Traces of the Hand

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Traces of the Hand: Master Drawings from the Collection of Frederick and Lucy S. Herman

German Romanticism

Moritz von Schwind
Austrian, 1804–1871
Mister Winter or Father Christmas (Herr Winter), 1840s
Pen and brown ink over pencil
5 3/8 x 5 1/4 in, 13.65 x 13.34 cm (sheet)
Inscriptions: (recto) signature lower right, in pencil: "M. v. Schwind"; (verso) lower right in pencil: "M. v. Schwind"
Provenance: Acquired from Joseph Fach, Franfurt am Main, 1975
Gift of The Frederick and Lucy S. Herman Foundation, 2006.11.54

verso

Like other German artists of the nineteenth century—among them Carl Gehrts, whose work is shown in this exhibition—Moritz von Schwind embraced the depiction of fairy tales and folkloric themes. Despite his ambitions to be a fresco painter, von Schwind’s painting career was for the most part unsuccessful, and he turned to illustration to support himself, including the depiction of varied social themes and folklore.1 In this regard, he was fully in accord with the ideals and preoccupations of German Romanticism, in which fairytales and other types of folklore were seen as one of the distinctive forms of German literature and representative of the German common people.2

In the Herman drawing, von Schwind uses energetic pen lines to characterize Herr Winter as he trudges through snow carrying an uprooted fir tree, presumably to be used as a Christmas tree. The old man’s facial features and clothing are described in detail with numerous touches, while the setting is rendered with minimal fluent pen strokes to reveal a village and its church laden with snow. While the signature suggests that this is a finished drawing, its actual function is unclear. It is closely related to a number of von Schwind’s published depictions of Herr Winter, which appeared as wood engravings in the magazines Münchner Bilderbogen and Fliegende Blätter.3 In these illustrations, Herr Winter is not so much characterized as Father Christmas as he is seen as a familiar folkloric figure who brings cold weather and snow in winter.4 He appears in a variety of settings, indoor and out, in one visiting a peasant couple, in another attending a carnival masquerade ball, always bearded and wearing a heavy hooded cloak and mittens: the embodiment of the pleasures and discomforts of winter. In one especially evocative illustration, he is seen carrying a fir tree with candles on its branches, walking alone through a German town at night.5 Herr Winter in the Herman drawing resembles these images, but his beard and hood are drawn differently and he’s missing the crown of ivy leaves seen in the illustrations. This may suggest that it is a later, independent version of one of von Schwind’s most enduring characters.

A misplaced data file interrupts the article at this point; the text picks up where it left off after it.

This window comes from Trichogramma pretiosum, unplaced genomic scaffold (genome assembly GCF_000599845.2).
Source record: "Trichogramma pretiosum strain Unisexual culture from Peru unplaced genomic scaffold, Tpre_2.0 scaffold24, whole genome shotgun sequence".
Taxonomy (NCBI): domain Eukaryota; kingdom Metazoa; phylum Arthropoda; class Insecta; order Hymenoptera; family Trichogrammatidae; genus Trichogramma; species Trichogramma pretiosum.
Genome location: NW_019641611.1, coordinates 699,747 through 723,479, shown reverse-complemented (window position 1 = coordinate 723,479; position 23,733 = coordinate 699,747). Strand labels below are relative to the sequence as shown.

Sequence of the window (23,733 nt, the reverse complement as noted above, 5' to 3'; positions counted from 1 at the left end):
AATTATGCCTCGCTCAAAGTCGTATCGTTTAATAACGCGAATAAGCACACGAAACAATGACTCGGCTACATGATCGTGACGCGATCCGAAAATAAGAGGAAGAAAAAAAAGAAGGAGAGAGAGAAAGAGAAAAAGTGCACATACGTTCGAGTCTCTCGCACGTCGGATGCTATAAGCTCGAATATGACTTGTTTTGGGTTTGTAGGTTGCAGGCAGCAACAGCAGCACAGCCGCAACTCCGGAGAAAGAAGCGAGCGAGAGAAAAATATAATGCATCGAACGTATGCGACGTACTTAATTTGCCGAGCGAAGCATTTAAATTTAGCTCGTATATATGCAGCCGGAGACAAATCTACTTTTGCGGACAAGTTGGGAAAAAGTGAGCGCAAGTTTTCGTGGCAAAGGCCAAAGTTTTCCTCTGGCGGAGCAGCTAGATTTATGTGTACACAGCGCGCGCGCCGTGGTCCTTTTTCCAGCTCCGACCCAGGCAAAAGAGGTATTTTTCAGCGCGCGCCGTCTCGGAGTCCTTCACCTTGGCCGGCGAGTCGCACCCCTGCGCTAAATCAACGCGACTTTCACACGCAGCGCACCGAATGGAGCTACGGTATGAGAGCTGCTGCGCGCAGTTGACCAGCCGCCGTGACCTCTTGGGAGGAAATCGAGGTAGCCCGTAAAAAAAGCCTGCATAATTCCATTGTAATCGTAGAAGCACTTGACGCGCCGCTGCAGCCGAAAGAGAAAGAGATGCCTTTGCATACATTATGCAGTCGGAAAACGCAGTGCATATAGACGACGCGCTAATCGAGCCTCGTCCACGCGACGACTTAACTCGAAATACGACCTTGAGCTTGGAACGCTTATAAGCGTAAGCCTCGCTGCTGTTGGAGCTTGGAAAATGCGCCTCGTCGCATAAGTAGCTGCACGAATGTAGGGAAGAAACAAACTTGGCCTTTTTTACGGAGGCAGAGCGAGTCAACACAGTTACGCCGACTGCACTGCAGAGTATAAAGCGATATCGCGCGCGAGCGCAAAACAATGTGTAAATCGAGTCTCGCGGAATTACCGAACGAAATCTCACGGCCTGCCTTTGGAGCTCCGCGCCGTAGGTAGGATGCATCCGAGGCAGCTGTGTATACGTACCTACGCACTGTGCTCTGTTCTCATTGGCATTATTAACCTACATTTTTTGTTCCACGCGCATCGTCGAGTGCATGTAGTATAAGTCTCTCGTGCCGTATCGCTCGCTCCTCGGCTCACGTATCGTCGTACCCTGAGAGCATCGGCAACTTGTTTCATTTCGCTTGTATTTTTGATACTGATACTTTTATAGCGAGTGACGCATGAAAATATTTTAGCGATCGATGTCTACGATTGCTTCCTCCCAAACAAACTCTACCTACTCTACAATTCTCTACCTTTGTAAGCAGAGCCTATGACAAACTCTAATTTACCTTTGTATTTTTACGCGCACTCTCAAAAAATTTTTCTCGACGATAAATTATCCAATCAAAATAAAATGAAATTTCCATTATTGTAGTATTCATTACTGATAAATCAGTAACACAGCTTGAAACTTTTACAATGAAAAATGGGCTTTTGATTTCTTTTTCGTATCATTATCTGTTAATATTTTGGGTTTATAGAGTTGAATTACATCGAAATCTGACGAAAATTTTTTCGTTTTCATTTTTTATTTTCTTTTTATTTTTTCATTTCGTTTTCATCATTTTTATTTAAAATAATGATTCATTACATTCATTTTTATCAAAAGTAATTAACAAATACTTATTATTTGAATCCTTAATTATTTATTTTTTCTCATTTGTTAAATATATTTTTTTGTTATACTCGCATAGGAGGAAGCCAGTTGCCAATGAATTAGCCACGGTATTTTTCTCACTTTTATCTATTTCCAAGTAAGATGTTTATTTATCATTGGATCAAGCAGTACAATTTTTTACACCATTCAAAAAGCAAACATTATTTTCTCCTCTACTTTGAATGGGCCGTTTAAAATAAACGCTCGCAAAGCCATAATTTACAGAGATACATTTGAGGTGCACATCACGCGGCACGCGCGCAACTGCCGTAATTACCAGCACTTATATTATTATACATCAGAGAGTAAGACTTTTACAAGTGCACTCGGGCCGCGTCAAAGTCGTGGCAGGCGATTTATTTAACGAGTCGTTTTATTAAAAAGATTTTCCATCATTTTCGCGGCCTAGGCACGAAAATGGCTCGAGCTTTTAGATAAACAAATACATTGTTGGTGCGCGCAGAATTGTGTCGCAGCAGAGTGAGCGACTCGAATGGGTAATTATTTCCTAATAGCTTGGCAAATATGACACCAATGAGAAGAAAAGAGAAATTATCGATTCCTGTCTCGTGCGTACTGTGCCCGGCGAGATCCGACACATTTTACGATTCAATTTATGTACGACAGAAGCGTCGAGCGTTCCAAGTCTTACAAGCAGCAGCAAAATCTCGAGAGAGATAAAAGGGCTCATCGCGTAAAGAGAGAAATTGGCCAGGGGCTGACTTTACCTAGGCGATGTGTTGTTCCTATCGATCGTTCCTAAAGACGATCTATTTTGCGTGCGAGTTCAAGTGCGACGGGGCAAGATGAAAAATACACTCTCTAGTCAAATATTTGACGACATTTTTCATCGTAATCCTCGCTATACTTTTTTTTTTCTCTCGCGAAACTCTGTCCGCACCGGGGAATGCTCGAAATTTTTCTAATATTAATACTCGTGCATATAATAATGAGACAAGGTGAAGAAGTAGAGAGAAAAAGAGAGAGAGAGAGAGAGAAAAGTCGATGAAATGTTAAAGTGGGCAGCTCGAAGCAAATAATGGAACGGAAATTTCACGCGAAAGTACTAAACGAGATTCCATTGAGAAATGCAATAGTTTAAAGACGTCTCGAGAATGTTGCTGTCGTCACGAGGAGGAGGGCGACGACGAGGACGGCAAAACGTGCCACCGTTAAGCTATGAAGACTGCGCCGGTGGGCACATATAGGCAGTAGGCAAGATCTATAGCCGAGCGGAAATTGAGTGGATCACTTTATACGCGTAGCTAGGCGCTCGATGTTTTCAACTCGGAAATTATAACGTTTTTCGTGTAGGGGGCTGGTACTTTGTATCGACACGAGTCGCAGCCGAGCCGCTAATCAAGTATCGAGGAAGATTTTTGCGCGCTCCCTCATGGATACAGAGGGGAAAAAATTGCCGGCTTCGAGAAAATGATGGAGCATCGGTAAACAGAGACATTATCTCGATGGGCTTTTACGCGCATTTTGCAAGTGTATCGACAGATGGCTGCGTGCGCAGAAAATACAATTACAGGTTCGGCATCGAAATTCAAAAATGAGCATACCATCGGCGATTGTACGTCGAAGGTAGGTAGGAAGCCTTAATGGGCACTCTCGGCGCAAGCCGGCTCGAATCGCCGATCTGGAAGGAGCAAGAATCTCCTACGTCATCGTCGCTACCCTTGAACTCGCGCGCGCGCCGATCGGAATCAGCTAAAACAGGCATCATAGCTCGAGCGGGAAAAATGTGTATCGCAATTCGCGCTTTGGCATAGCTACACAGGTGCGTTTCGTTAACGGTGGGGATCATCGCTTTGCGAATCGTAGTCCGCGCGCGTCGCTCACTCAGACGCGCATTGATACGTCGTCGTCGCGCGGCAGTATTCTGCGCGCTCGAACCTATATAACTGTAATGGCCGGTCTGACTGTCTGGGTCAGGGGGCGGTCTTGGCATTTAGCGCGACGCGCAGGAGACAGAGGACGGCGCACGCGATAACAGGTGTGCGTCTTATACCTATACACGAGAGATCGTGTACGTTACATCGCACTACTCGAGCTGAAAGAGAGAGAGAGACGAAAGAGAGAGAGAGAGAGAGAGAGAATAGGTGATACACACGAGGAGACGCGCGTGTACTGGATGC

Elizabeth Molacek

 

1. Colin Bailey, "The Drawings of Moritz von Schwind in the Ashmolean Museum," Master Drawings, 13, 1975, 40–98.

2. William Vaughan, German Romantic Painting, New Haven, 1980.

3. Otto Weigman, Schwind: des Meisters Werke, Studdgart, 1906, 256–257. Vaughan, German Romantic Painting, 202.

4. J. Ross Browne, "An American Family in Germany," Harper's Monthly Magazine, 27, 1863, 305–315, esp. 309.

5. Weigman, Schwind, 257, published in Münchner Bilderbogen, 5, 1847.

 

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